The two Fairfax journalists held in Israeli prisons since Monday are among 618 foreign detainees who have been or are being deported from Israel.
Paul McGeough and Kate Geraghty - journalists with The Sydney Morning Herald - were taken by Israeli authorities to a Turkish military plane at Tel Aviv, due to arrive in Istanbul this morning (Australian time). The Herald's editor Peter Fray and the Department of Foreign Affairs and Trade confirmed late last night that McGeough and Geraghty were on the buses being driven to Ben Gurion Airport.
[UPDATE, 11:30AM AEST | The plane on which McGeough and Geraghty were being transported has now arrived in Istanbul. AAP reports that the journalists were "in good spirits" upon arrival.]
The Fairfax journalists' deportations took place despite McGeough telling Irish and Australian consular officials that he would seek to appeal against deportation orders issued against him by Israeli authorities.
The legal position of the deported detainees is not yet entirely clear. McGeough spoke to the Herald last night from one of the planes taking the released detainees, and said that he had been told of the possibility of mounting a legal challenge from abroad.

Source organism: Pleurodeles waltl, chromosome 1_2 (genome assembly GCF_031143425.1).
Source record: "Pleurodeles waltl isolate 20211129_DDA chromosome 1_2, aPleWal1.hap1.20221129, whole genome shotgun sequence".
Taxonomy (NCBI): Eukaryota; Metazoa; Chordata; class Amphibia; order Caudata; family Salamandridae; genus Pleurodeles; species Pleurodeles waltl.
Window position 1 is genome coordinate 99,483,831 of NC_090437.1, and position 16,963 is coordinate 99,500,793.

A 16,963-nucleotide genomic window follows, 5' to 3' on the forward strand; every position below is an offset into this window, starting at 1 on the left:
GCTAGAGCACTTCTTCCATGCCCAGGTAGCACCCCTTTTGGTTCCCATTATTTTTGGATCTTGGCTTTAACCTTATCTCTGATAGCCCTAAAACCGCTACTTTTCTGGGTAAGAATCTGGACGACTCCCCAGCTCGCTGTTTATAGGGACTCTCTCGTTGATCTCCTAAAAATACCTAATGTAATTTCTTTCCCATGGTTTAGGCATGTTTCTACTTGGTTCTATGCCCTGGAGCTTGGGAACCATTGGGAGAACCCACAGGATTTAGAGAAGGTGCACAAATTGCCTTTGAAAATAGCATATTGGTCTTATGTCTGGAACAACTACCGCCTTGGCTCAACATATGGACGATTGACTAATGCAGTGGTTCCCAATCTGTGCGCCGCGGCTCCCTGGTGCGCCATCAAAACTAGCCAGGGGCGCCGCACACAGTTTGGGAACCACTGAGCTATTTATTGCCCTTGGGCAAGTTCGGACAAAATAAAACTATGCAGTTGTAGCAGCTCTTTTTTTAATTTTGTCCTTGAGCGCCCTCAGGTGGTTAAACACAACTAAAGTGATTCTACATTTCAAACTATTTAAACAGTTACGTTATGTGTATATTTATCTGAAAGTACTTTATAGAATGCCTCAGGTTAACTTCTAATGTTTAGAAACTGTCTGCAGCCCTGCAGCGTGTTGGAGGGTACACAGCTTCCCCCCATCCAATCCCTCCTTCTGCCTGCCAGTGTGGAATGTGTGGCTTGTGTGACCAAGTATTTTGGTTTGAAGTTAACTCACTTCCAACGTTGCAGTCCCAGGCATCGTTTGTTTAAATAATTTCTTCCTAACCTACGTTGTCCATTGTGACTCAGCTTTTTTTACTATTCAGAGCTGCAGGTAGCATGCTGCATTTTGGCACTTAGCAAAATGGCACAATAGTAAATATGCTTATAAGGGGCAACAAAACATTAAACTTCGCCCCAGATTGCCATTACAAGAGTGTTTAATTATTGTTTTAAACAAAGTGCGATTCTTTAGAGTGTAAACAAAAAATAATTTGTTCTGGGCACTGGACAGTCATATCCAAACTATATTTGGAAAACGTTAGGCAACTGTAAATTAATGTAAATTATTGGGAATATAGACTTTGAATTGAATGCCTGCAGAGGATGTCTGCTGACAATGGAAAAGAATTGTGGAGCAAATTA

"We are leaving Israel on legal advice that we will be able to appeal our deportation in absentia," he said.
According to the Herald, Israel's High Court of Justice - designated as the body that hears matters relating to decisions by government agencies - only agreed to hear challenges to the deportation orders two hours before the planned departure of the planes.
A lawyer hired by the Herald said that officials at the prison had prevented her from gaining access to McGeough and Geraghty before they were removed from the facility and transported to the airport.
Both journalists rejected an initial offer when first taken into custody on Monday, which would have resulted in their immediate deportation if they signed statements admitting that they had entered the country illegally. The immediate deportation would also have prevented them from entering Israel for ten years.
The pair was travelling as part of a flotilla organised by pro-Palestinian activists to deliver humanitarian aid to the Gaza Strip. At least nine people were killed when Israeli forces intercepted the flotilla, sparking condemnation from many countries, including Israel's main strategic ally in the Muslim world, Turkey.
[UPDATE, 2:20PM AEST | Paul McGeough has told the Herald that Israel's conduct was an "absolute disrespect". Read the full report here.]
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